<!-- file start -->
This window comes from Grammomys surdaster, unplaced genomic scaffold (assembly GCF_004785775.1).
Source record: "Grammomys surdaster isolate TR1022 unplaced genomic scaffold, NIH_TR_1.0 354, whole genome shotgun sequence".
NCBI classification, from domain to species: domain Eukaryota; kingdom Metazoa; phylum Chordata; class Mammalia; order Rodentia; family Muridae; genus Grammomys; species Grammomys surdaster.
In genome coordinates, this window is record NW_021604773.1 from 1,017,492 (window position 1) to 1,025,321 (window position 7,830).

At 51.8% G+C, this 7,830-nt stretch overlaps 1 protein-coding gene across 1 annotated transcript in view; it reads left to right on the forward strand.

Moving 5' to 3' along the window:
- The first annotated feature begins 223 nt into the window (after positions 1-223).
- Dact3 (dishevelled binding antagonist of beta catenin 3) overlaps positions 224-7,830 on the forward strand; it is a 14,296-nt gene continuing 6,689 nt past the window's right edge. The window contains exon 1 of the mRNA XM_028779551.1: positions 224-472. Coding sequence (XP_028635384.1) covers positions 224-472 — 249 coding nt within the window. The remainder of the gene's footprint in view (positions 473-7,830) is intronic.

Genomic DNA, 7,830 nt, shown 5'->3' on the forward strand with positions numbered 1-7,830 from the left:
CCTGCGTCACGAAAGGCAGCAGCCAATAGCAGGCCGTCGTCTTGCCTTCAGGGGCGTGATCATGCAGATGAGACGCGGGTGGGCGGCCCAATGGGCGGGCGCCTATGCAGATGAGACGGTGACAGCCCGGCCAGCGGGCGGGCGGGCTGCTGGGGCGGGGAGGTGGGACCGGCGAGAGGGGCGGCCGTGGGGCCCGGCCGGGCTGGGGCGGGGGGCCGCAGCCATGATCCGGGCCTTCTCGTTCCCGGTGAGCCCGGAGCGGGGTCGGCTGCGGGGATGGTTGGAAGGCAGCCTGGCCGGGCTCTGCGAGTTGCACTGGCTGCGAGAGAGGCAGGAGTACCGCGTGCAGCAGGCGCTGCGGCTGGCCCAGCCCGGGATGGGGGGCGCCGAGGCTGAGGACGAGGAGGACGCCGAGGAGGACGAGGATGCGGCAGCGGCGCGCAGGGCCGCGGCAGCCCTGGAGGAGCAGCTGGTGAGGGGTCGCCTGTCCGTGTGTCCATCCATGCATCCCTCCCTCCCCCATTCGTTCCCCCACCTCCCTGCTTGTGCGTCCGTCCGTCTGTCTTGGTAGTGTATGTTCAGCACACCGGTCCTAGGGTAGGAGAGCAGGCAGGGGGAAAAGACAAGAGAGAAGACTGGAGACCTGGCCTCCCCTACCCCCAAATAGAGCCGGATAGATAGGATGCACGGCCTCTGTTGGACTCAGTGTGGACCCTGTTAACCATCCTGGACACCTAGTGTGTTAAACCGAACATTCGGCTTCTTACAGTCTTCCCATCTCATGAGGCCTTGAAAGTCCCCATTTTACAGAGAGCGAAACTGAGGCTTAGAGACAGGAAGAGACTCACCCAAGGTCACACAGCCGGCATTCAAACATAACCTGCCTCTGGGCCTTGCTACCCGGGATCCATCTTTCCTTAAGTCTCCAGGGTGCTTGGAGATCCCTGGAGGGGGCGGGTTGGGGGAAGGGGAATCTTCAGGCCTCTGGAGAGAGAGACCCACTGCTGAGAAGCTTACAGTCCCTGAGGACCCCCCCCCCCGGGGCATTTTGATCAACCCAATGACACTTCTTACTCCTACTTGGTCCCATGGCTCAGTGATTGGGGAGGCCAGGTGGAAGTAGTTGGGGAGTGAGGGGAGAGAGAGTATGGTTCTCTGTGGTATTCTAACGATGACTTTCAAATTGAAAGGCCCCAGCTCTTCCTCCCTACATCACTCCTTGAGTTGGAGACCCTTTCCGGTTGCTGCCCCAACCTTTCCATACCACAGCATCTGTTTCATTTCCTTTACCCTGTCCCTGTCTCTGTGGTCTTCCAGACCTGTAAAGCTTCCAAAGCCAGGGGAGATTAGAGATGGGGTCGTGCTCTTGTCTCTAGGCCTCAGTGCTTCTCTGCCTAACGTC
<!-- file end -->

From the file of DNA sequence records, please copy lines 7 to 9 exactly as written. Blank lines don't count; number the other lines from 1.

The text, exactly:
- The first annotated feature begins 223 nt into the window (after positions 1-223).
- Dact3 (dishevelled binding antagonist of beta catenin 3) overlaps positions 224-7,830 on the forward strand; it is a 14,296-nt gene continuing 6,689 nt past the window's right edge. The window contains exon 1 of the mRNA XM_028779551.1: positions 224-472. Coding sequence (XP_028635384.1) covers positions 224-472 — 249 coding nt within the window. The remainder of the gene's footprint in view (positions 473-7,830) is intronic.

Genomic DNA, 7,830 nt, shown 5'->3' on the forward strand with positions numbered 1-7,830 from the left: